Employers and workers’ compensation insurance companies are continually looking for ways to cut their workers’ compensation claim amounts. For the injured employee, a workers’ compensation claim is a new process. But for the employer and insurance company reducing costs is a continual process. This litigation can even continue to happen years after winning an initial award. This was the case for a Parish of Lafayette employee in a recent case in the Louisiana Third Circuit Court of Appeal. Doctor examinations and testimony about an injury can always be required and, as in this case, improvement of an employee’s condition for the better can call for a reduction in workers’ compensation benefits.
Viel Olivier was a self-employed carpenter who was injured in 2003 while unloading a miters saw from his truck. He had contracted with LUBA Workers’ Compensation for his workers’ compensation insurance. Initially, Mr. Olivier was determined to be temporarily and totally disabled and was awarded workers’ compensation benefits.
LUBA later filed a motion to modify Mr. Olivier’s benefits because LUBA believed that Mr. Olivier was capable of light duty work and was no longer temporary and totally disabled from the injury. Mr. Olivier objected to this change and argued that LUBA was unable to meet its burden of proof with regard to a change in circumstances because the evidence was essentially the same as it had been at the previous hearing.
At the hearing, the workers’ compensation judge (WCJ) found that there was a change in circumstances and that Mr. Olivier was physically capable of returning to work with restrictions. Mr. Olivier then appealed, arguing that the WCJ erred in granting the motion to modify the judgment. Mr. Olivier also filed an exception of res judicata, which meant that the case was already heard and thus could not be litigated by the same parties. Mr. Olivier was essentially arguing that LUBA’s motion to modify relitigated the issue of his disability which was previously determined after a trial on the merits.
Normally, once a judgment has become final, the parties thereto are bound by the judgment regardless of any change in circumstances. See Netherton Co. v. Scott, 784 So.2d 772 (La. Ct. App. 2001). Workers’ compensation judgments are treated differently, however. Res judicata cannot preclude litigation seeking a change in the amount of compensation benefits based upon a change in disability. See Gabriel v. Lafourche Parish Water Dist., 112 So.3d 281(La. Ct. App. 2013). The Third Circuit found no exception for res judicata because it was determined that LUBA was not bringing the case to relitigate Mr. Olivier’s status as it was in 2008, but was instead seeking to modify the order on the basis that Mr. Olivier is now capable of returning to light duty work.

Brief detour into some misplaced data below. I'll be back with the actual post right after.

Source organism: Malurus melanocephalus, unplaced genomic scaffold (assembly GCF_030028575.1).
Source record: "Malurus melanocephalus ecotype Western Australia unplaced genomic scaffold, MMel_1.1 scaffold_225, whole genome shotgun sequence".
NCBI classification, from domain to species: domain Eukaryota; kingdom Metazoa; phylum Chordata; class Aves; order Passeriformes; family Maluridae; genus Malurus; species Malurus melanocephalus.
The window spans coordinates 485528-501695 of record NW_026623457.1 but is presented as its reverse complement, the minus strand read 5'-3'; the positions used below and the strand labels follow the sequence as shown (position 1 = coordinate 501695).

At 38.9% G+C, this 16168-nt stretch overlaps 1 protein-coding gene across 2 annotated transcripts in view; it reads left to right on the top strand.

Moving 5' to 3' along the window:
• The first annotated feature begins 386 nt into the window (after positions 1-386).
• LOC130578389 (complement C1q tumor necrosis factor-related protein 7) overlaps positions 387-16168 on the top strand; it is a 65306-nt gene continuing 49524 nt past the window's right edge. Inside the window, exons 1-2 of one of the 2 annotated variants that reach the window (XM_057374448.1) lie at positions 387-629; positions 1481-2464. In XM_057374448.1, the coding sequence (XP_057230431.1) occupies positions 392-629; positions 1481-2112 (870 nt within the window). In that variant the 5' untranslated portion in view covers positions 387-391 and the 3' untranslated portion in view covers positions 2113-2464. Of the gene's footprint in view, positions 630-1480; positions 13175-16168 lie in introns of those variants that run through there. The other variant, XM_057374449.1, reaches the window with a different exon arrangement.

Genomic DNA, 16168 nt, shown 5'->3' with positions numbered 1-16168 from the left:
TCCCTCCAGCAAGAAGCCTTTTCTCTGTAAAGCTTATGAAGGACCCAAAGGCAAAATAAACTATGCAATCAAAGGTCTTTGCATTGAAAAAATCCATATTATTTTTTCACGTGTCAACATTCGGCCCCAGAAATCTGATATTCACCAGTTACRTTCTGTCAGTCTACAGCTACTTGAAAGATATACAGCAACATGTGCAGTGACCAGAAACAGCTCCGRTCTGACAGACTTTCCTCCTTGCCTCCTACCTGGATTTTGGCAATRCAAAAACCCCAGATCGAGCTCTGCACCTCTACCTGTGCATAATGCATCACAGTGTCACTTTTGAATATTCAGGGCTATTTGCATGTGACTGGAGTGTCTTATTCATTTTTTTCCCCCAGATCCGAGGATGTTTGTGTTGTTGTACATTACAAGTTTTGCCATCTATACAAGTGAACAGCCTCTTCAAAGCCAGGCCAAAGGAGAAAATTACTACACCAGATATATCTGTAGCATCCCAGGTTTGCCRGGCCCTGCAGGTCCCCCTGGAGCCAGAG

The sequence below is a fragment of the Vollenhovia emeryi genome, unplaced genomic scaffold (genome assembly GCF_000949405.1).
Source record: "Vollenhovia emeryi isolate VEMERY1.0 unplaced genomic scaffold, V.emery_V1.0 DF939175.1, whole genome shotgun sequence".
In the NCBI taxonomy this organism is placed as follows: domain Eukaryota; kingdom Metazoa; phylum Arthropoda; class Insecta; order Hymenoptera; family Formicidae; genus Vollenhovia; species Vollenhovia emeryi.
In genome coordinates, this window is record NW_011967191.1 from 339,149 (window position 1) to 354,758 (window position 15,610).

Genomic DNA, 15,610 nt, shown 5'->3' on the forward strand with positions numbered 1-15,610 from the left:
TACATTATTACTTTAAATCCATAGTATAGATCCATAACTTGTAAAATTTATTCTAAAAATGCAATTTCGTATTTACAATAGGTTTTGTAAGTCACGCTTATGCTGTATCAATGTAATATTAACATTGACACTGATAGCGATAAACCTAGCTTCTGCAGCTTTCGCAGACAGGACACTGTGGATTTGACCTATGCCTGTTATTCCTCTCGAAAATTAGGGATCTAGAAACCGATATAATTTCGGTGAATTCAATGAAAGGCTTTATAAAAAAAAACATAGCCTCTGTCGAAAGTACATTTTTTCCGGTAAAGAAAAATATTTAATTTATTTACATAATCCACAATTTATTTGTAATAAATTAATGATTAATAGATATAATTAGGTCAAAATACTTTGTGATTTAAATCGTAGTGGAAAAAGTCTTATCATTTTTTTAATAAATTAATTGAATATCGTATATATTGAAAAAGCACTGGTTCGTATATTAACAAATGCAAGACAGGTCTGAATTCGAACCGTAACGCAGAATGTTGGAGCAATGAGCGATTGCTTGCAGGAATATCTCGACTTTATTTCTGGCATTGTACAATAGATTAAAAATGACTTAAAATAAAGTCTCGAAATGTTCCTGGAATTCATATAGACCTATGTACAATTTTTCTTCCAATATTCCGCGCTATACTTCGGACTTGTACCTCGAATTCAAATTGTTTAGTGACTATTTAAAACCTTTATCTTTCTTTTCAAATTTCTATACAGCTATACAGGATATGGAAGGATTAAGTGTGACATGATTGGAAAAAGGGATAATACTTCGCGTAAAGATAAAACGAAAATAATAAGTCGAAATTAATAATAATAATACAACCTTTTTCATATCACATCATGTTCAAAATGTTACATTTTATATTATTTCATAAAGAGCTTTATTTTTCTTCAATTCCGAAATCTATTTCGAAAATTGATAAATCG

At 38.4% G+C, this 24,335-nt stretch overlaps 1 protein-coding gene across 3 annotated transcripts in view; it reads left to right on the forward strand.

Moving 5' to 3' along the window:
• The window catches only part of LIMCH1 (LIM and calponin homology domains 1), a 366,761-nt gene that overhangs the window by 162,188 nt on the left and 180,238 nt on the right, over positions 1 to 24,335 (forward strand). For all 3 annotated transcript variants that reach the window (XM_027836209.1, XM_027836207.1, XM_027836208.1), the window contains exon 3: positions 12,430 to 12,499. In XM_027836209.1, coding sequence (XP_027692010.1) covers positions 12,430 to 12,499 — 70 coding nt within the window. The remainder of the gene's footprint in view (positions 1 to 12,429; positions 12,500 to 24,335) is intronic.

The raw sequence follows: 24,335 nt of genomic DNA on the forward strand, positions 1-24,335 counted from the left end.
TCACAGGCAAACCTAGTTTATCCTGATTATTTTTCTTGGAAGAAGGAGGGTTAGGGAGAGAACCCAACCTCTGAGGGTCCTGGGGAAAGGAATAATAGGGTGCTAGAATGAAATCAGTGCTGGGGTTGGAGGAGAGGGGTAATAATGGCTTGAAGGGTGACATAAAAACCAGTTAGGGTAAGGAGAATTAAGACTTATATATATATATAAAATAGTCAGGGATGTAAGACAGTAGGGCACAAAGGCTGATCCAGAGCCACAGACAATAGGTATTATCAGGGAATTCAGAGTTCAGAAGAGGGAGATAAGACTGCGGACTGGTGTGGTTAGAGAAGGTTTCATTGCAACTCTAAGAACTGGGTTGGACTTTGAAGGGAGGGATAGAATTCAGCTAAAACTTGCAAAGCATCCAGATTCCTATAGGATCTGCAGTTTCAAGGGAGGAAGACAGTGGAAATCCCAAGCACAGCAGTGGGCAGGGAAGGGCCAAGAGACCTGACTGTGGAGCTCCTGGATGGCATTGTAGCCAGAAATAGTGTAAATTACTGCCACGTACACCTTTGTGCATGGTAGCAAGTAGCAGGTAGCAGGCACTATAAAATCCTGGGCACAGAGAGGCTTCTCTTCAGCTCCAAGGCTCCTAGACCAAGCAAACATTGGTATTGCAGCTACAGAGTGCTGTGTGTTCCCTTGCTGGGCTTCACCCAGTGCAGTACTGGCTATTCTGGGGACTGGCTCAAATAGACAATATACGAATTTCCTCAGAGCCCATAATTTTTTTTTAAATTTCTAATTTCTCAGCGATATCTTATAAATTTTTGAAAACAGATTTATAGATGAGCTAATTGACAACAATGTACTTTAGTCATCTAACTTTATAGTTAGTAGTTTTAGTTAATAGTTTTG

The Third Circuit then turned to the issue of a change to Mr. Olivier’s condition. In workers’ compensation cases, the party seeking to modify a workers’ compensation judgment must prove by a preponderance of the evidence that the worker’s disability has increased or decreased and that determination is a finding of fact subject to the manifest error/ clearly wrong standard of review. See Hardee v. City of Jennings, 961 So.2d 531 (La. Ct. App. 2007).
The evidence submitted to the WCJ indicated that Mr. Olivier had been examined by several doctors over a period of years. Of the doctors which examined Mr. Olivier after benefits were initially awarded, one determined that Mr. Olivier was still totally and temporarily disabled while two determined that Mr. Olivier was fit for light duty at work. Mr. Olivier also admitted that he does things such as change his own oil and works on his house and carpentry shop.
Based on this evidence, the Third Circuit determined that LUBA met its burden of proof in establishing that there was a change in conditions or in concluding that Mr. Olivier was capable of light duty work. The Third Circuit found it significant that multiple doctors examined Mr. Olivier and determined that he was fit for light duty work. The Third Circuit also thought it was important that Mr. Olivier admitted to performing various tasks around the house. The judgment of the WCJ that there was a change in circumstances and Mr. Olivier was fit for light duty work was affirmed.
This case is a good example of the importance of having an excellent workers’ compensation attorney. This injury arose in 2003 and was finally settled well over a decade later. The statements and actions of Mr. Olivier years after he thought he had won his case ultimately led to a reduction in benefits and a return to work. The experience and knowledge of a good attorney is the best way to avoid tripping on the many hurdles workers’ compensation insurance companies will make a claimant jump over in order to eliminate or reduce workers’ compensation payments.
Additional Sources: VIEL OLIVER VERSUS OLIVIER BUILDERS
Written by Berniard Law Firm Blog Writer: John Trepel
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